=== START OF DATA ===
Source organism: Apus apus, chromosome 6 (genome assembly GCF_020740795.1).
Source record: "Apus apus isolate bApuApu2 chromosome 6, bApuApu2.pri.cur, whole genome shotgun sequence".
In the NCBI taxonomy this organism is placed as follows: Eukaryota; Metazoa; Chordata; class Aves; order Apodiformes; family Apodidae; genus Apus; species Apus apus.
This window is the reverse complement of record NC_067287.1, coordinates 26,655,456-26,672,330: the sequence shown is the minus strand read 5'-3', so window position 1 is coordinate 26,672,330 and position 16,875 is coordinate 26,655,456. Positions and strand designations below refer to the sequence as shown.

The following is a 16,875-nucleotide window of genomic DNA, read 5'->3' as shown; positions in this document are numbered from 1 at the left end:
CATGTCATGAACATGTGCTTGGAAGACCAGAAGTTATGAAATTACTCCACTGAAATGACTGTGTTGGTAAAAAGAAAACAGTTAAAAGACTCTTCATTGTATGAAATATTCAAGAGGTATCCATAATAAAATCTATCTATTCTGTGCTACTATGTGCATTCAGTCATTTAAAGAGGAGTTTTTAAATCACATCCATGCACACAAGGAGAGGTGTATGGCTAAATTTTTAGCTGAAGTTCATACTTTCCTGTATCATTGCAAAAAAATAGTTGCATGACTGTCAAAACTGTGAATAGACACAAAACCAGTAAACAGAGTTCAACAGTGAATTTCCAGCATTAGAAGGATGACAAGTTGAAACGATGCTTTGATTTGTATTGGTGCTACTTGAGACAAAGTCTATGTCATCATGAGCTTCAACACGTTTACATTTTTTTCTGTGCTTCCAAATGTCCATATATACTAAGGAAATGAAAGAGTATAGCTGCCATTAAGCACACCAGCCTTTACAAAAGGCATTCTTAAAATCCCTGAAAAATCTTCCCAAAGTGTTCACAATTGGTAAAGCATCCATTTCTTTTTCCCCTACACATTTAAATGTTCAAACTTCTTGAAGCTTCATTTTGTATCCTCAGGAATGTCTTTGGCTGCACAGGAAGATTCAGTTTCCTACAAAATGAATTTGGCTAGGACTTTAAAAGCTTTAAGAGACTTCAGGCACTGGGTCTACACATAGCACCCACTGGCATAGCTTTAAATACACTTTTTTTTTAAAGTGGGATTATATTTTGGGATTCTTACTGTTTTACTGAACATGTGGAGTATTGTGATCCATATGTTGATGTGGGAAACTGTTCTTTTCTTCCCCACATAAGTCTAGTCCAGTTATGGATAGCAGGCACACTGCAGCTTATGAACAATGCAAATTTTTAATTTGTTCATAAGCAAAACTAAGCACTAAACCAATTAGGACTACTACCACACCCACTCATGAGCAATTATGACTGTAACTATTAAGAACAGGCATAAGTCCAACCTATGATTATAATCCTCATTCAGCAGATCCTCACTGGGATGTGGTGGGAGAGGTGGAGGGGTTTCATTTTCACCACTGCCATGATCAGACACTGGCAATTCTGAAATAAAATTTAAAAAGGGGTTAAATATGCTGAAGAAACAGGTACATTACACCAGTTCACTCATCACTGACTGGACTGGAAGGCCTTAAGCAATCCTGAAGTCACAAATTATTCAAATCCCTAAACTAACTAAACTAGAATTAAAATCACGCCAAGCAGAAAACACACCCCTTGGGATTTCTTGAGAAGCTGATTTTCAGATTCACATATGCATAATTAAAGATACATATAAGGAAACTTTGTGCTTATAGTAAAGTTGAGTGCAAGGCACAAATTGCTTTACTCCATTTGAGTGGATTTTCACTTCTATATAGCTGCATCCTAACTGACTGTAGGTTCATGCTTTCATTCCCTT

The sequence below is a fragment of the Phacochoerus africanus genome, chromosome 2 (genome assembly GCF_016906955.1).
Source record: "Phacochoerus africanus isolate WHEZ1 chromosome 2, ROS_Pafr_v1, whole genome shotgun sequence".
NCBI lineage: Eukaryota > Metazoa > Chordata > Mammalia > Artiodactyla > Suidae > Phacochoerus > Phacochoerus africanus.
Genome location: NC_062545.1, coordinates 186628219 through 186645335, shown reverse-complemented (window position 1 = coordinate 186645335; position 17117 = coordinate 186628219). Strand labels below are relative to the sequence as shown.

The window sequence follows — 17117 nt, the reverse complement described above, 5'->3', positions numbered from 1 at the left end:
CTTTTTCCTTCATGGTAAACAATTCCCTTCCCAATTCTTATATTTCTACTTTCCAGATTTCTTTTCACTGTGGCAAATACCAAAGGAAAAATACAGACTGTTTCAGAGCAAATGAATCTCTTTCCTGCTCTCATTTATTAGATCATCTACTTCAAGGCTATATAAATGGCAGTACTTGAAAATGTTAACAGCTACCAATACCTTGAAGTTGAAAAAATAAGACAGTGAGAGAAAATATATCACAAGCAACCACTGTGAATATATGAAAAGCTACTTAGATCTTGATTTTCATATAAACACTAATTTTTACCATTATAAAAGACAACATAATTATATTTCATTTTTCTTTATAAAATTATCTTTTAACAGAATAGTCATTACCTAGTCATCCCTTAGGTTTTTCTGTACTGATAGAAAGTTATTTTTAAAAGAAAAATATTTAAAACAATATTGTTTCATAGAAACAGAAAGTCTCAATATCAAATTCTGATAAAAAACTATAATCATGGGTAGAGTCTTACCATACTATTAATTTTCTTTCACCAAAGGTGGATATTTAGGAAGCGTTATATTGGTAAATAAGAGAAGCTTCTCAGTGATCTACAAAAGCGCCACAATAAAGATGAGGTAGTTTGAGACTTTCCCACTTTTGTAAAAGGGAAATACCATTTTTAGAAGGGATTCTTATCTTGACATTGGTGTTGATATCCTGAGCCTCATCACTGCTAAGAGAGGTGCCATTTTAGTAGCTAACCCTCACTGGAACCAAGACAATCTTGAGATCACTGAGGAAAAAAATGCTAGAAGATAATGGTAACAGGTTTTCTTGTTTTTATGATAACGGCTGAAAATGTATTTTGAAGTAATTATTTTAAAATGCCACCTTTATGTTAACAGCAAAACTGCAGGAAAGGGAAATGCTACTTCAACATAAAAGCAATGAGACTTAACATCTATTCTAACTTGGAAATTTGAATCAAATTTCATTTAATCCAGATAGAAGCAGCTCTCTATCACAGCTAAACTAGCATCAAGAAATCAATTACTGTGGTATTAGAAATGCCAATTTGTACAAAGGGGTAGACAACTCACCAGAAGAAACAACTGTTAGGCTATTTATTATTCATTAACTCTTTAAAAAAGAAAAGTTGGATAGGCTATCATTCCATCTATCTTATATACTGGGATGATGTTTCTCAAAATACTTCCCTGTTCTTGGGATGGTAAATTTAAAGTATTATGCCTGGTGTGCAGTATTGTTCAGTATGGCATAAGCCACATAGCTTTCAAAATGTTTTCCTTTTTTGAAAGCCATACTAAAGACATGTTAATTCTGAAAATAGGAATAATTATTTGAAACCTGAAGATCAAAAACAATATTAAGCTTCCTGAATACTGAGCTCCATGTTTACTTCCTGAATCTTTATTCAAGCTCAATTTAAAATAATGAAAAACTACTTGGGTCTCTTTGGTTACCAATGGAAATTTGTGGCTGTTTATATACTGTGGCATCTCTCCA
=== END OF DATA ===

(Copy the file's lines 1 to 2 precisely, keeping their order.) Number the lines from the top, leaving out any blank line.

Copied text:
Source organism: Apus apus, chromosome 6 (genome assembly GCF_020740795.1).
Source record: "Apus apus isolate bApuApu2 chromosome 6, bApuApu2.pri.cur, whole genome shotgun sequence".